About your Toddler
Toddlers Exploring the World
Your toddler is probably busy from morning to
night–turning up in places you wouldn’t expect!
He climbs on the kitchen table. How did
he get there? Next he's playing in the toilet.
And then he's off to help you with chores,
and he dumps the trash on the floor.
A toddler's curiosity can be frustrating
Children learn by exploring their environment.
But their exploring should happen in safe places and in
ways that help them learn. As you see your child begin
to discover her world, keep these ideas in mind:
is normal and important for children to do.
Exploring is one of the first steps in learning
about objects and in learning how to solve problems.
Children are fascinated about how things
work, what they look like from the inside, and how they
Skills like pulling up, standing, crawling,
walking, climbing, and running help children explore and
test their environment.
Is Your Child Normal?
When your child is between 1 and 3 years
old, she will probably be interested in everything and
everyone, especially if it's new or different. She will
want to be part of whatever you do. She will try to imitate
you. She will also insist on trying to do many things
Sometimes she will strongly resist your
Here are some common ways that young children
explore their world:
They climb on furniture and crawl into small
They play with water, wherever they find it–in sinks,
toilets, tubs, fish bowls, and puddles.
They open cabinets and drawers, pulling out everything
They get into purses, make-up cases, and other containers.
They scoot away in stores to touch things on the shelves.
They approach dogs, cats, and other children to play.
Exploring Is Good!
Though it can be hard to keep up with an exploring toddler,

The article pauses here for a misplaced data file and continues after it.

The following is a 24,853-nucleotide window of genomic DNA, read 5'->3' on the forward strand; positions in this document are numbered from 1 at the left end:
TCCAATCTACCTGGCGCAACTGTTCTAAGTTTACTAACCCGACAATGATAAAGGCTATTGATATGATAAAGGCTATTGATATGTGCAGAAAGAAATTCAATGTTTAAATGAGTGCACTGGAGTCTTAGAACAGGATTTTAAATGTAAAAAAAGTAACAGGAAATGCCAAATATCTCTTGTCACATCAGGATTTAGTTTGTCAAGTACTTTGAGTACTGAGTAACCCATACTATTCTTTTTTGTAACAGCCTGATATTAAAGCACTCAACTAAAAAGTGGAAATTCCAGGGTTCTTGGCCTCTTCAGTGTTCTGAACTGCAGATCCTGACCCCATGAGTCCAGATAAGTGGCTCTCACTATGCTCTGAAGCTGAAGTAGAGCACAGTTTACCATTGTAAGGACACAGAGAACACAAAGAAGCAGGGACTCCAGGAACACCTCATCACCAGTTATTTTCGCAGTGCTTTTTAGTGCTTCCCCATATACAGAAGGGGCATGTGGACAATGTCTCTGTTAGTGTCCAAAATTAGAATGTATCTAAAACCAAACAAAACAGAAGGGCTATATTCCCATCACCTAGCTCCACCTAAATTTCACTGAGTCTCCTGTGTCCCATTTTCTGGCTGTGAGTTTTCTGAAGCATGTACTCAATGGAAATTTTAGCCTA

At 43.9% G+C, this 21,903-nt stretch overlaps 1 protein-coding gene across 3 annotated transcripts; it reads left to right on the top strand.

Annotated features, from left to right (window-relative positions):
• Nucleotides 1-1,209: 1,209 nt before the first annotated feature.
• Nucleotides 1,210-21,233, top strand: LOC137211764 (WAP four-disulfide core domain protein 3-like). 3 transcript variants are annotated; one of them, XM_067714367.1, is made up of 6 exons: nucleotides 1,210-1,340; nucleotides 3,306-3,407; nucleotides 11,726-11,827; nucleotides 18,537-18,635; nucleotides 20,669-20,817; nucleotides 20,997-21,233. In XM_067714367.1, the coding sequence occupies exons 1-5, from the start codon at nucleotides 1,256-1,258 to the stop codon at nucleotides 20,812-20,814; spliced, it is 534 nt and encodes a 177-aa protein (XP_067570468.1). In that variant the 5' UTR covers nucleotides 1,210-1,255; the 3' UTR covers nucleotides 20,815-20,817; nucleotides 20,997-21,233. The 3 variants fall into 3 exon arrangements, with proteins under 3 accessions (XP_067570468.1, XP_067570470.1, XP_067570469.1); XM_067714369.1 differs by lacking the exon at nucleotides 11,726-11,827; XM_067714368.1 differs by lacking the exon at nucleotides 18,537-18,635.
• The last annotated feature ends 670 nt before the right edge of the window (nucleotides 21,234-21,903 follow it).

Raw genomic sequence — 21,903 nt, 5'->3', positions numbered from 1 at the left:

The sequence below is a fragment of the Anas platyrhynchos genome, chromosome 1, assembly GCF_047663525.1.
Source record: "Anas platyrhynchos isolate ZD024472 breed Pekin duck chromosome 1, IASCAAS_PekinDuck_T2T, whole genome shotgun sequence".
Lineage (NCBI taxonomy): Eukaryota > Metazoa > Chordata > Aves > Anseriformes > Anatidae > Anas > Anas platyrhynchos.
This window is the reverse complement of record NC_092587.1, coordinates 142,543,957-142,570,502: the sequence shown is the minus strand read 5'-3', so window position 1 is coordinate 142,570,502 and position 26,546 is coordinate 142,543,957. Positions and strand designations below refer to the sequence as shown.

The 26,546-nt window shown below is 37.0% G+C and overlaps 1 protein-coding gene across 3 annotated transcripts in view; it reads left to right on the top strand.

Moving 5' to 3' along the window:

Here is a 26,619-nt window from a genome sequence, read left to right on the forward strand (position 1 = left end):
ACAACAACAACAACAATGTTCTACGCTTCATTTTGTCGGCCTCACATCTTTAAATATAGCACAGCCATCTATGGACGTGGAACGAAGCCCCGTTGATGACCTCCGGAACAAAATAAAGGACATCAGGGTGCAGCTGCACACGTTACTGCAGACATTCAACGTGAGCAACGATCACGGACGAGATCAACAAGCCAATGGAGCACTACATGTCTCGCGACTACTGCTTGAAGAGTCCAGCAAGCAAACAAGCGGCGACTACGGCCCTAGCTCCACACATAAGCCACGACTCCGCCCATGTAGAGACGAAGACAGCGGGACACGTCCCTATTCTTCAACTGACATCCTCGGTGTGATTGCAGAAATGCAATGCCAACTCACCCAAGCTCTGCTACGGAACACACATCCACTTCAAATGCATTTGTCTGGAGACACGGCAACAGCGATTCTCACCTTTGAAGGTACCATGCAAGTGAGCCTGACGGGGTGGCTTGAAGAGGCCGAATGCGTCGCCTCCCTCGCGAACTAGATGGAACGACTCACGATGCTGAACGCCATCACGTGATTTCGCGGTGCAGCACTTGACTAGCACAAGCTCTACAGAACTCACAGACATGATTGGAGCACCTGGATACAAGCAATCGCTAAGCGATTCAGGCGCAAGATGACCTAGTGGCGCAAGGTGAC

exploring is good! It helps children grow in important
First is the growth of intelligence. A toddler's
interest in learning about the world encourages him to
use his senses–tasting, touching, seeing, smelling.
His senses help him understand how things are different
from each other and how they work.
By trying new ways to handle objects and
by asking questions, a toddler begins to learn how to
solve problems. Imagine your toddler exploring with his
"sippy cup" of milk. By banging it on the high
chair tray, he hears what sound the cup makes. By shaking
it, he learns how to tell whether it is empty. And by
turning it upside down, he discovers he can make a mess!
Another result of exploring is social and
emotional growth. When a toddler knows that she can explore
her environment and yet return to a parent when she needs
help, she becomes secure and confident.
Exploring is also vital for physical growth.
Toddlers must move around to learn about their world.
They develop eye-hand coordination. They also develop
coordination in the large muscles used to walk, run, climb,
Helping Your Children Explore Safely
Toddlers try to get into everything.
Parents of toddlers often feel tired, day
and night. Just watching your active little person zoom
around the house can be exhausting!
Keeping a toddler safe requires constant
attention, and sometimes it seems you can't relax for
a minute. It is surprising how many dangerous places and
objects toddlers can discover.
But the extra work it takes to encourage
your child as he explores and learns is worth it. Sometimes
you may want to stop your child's need to explore, but
remember: exploring is necessary for a growing child.